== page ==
|Publication number||US3936552 A|
|Application number||US 05/547,245|
|Publication date||Feb 3, 1976|
|Filing date||Feb 5, 1975|
|Priority date||Feb 5, 1975|
|Publication number||05547245, 547245, US 3936552 A, US 3936552A, US-A-3936552, US3936552 A, US3936552A|
|Inventors||Carroll P. Krupp, Hildreth W. Stevenson|
|Original Assignee||The B. F. Goodrich Company|
|Export Citation||BiBTeX, EndNote, RefMan|
|Patent Citations (5), Referenced by (27), Classifications (16)|
|External Links: USPTO, USPTO Assignment, Espacenet|
This invention relates to friction members and particularly to nonmetallic, heat resistant, disc-type friction members for brakes or clutches.
Difficulties can often arise with brakes and clutches in high energy situations. For example, problems can arise in high energy brakes such as those used in aircraft, where the brake device must absorb great quantities of heat and withstand extremely high temperatures during the braking operation. When the engaging surfaces of the brake become overheated, decreases in the coefficients of friction can result. Overheating can also cause distortion of the brake which causes rapid wear. One way to alleviate these problems is by the use of "heat sink" materials within the brake which draw heat away from the engaging surfaces and the surrounding structures.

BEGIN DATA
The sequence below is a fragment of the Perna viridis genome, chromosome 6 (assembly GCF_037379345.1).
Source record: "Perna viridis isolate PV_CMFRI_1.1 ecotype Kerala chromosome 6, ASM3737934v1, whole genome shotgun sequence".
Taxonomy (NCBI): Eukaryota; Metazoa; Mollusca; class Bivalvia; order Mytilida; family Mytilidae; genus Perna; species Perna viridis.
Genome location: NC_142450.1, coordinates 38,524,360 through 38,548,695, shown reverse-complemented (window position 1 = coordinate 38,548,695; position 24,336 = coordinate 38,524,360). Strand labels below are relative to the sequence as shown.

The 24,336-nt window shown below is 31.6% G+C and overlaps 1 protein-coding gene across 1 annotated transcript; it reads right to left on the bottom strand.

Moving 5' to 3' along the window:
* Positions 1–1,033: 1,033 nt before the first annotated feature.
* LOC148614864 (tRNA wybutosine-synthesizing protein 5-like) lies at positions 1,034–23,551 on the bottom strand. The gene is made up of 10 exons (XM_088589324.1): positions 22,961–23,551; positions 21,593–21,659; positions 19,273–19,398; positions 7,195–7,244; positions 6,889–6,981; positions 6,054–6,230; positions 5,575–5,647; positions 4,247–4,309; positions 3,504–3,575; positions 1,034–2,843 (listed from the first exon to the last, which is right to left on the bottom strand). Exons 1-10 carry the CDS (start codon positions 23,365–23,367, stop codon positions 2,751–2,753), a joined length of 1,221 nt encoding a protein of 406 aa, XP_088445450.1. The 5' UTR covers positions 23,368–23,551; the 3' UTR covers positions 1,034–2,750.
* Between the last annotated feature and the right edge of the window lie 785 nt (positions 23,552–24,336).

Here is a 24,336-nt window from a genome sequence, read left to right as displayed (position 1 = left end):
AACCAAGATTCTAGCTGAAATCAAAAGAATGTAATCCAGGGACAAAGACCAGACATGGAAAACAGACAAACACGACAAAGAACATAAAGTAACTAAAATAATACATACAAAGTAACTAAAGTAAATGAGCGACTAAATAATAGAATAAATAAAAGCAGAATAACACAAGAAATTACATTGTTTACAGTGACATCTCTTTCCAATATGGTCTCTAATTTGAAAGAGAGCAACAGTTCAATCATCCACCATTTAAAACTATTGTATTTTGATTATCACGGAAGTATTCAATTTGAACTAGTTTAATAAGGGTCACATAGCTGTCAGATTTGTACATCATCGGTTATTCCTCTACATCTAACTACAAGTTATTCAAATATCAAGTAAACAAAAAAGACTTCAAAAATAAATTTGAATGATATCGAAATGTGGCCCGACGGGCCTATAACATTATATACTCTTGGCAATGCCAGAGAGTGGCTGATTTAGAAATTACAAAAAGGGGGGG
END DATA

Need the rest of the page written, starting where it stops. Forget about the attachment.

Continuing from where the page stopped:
Generally, heat sink elements are heavy and massive. Often times, as in aircraft brakes, when it is desirable to reduce weight and/or mass, brakes are expected to accommodate the heat created during braking operations, provide an effective and sustained braking action, and be lightweight and compact.
Steel has been used as a heat sink material, but its weight and mass are disadvantages when lightweight and compact brakes are required. Lighter weight metals (such as beryllium) with heat absorption characteristics similar to steel have been used as heat sink materials where weight is critical, but the cost of such metals is a disadvantage.
Nonmetallic brake materials have been proposed to solve heat problems in situations where weight and mass are critical. Carbon cloth laminate discs of the type disclosed in U.S. Pat. No. 3,730,320, assigned to the present assignee, have been proposed, but these are still considered by many to be expensive from both material and processing standpoints. Other carbon cloth laminate discs are disclosed in U.S. Pat. Nos. 3,552,533 and 3,548,979.
Relatively inexpensive forms of lightweight bulk graphite have been proposed as a brake friction member. However, problems can arise when bulk graphite is used by itself as a friction member due to its brittleness and impact strength which are insufficient for high energy applications. Furthermore, bulk graphite does not have sufficient friction characteristics for an adequate friction surface.
Composites of heat sink materials and friction materials have also been proposed. Some friction materials resist deterioration and wear under the most severe operating temperatures when used in combination with a heat sink element. For example, carbon cloth laminate materials have been used as a friction face by mounting them on some type of heat sink core material, such as metal in U.S. Pat. No. 3,306,401. A satisfactory bond between two such materials is difficult due to the different coefficients of thermal expansion of the materials, which causes separation of the materials upon extreme heating. Fabrication of such composites is thus difficult because the lining is typically mounted in small segments by rivets, clamps, or other mechanical means to avoid problems of thermal expansion in the lining and the core.